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Transcript E&OE

5 July 2009

Interview with Laurie Oakes, Channel 9

Subjects: North Korea, Malaysia, China, Prime Minister's travel.

Cameron Williams: North Korea, of course, continues to thumb its nose at the world, firing seven ballistic missiles off its eastern coast.

The so-called tests are in violation of UN resolutions, and some believe its timing on American Independence Day sends a clear message to the United States.

It's a tense time for international politics, and it's how we begin this morning's Laurie Oakes interview. Laurie's special guest is the Foreign Minister, Stephen Smith.

Good morning, Laurie.

Laurie Oakes: Morning, Cam.

Mr Smith, welcome to the program.

Stephen Smith: Thanks very much, Laurie.

Laurie Oakes: Seven North Korean ballistic missile tests on American Independence Day. What is Pyongyang up to?

Stephen Smith: It's clearly a provocative act. It's clearly aimed at the United States. It's not the first time, historically, they've committed provocative acts on the Fourth of July or Independence Day.

The important thing is, already we've seen unanimous international community condemnation, including from the Security Council members, so whilst we share that condemnation, it is important not to overreact. We know that the North Koreans are difficult customers.

There's not going to be a short-term solution to this, but we need to continue to have unanimous international community support of the various United Nations Security Council resolutions, including the most recent, the unanimous Resolution 1874.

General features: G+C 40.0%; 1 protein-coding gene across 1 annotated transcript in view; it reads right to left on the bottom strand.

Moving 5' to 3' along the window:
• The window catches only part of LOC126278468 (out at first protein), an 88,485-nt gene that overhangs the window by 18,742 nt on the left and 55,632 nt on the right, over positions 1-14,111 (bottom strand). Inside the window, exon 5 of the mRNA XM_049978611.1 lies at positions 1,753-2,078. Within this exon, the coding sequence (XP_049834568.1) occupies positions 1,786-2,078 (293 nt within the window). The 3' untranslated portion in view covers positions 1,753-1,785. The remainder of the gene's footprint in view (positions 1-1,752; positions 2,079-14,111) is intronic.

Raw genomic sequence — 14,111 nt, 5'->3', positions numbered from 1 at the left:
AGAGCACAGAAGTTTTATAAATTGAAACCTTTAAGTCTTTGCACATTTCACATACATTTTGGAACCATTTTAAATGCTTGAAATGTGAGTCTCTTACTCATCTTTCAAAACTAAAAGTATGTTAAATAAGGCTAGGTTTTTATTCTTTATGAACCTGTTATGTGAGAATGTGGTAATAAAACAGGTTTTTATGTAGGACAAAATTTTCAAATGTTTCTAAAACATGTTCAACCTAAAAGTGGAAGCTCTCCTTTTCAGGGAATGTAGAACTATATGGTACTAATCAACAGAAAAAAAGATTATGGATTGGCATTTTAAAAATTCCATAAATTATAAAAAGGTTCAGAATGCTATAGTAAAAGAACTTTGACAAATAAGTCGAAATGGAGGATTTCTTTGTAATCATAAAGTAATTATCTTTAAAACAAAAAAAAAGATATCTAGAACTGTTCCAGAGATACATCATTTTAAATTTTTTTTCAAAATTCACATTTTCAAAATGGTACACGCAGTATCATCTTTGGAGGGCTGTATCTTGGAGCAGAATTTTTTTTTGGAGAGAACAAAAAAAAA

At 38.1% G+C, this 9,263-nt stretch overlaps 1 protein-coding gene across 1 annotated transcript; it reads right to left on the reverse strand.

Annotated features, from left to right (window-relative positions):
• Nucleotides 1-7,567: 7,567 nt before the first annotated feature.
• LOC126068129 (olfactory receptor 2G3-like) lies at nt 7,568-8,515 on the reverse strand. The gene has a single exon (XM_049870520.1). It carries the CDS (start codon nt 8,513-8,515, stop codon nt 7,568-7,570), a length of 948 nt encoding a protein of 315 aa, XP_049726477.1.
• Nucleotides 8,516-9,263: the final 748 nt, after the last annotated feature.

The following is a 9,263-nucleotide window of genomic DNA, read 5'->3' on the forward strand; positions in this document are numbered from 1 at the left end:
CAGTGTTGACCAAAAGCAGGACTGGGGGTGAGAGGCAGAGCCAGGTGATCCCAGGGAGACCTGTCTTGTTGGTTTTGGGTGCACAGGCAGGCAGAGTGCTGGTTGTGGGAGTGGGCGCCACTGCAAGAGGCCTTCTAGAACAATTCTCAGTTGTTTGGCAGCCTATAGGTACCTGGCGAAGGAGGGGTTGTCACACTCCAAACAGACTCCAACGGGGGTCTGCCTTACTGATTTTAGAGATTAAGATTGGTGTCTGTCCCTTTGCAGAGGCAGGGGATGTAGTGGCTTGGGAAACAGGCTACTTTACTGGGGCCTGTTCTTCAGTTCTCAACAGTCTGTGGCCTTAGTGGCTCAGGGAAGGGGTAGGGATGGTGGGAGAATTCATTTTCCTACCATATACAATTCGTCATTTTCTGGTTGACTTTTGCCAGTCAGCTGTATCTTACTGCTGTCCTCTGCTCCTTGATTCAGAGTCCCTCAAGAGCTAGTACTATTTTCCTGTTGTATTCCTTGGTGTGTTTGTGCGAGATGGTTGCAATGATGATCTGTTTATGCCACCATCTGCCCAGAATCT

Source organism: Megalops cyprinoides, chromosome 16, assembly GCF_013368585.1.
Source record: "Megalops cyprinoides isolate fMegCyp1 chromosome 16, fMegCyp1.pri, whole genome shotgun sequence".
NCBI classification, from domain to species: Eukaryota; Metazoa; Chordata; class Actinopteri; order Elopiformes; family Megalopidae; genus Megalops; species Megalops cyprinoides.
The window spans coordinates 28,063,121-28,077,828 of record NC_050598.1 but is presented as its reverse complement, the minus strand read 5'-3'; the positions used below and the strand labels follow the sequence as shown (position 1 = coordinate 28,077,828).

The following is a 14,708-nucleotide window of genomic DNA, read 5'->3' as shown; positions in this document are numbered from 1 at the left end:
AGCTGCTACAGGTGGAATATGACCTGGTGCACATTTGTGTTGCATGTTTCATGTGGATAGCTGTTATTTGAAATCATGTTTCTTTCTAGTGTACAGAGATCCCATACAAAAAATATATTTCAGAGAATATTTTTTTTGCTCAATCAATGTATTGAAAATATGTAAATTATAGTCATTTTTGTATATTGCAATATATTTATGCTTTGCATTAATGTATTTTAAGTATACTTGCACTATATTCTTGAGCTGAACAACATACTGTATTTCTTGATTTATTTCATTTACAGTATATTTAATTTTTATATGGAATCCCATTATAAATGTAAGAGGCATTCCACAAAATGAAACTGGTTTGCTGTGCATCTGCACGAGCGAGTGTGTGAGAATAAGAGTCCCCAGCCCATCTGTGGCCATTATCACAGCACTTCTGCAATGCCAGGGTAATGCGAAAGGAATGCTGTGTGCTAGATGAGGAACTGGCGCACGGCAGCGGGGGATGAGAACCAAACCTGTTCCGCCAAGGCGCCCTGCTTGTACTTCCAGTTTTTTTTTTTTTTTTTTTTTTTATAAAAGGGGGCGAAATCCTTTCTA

Laurie Oakes: You say it's a provocative act. What is it likely to provoke? Are you concerned about a regional arms race?

Stephen Smith: We are concerned to ensure that North Korea doesn't go to a clear nuclear delivery capacity. And the combination here, the insidious combination here, is of course worrying: about a developing nuclear weapons capacity, as we saw with their recent underground test, matched with or coupled with improvements in their delivery system. And if we don't get that under control through the Security Council, through the international community, then we do worry about the increase of tension, the lack of confidence and the danger that other countries in the region will seek to respond.

And that's why it's been very important in this most recent series of provocative acts that the international community - and we've seen it from not just the United States, but from Russia and China and Australia as well - make the point that yes, we condemn it, but let's not overreact. Let's keep calm, understanding we've got to get the North Koreans back into a sensible dialogue and there won't necessarily be an easy or a short-term solution to this and it may well take some time.

Laurie Oakes: It's easy to see why North Korea's neighbours, Japan and South Korea, are worried, but could Australia be under threat?

Stephen Smith: The immediate threat of course is in the Korean Peninsula and in North Asia and we've been working very closely with the Republic of Korea - with South Korea - and also with Japan itself and we're very strongly and fully supportive of them before the Security Council and international community generally.

So the immediate threat is there. There are some suggestions that in the long term, if North Korea continues with its ballistic delivery system, that wider areas will fall for consideration or for concern. But in the immediate future, it's the North Korean peninsula, North Asia, and tensions in North Asia itself that we are primarily concerned about.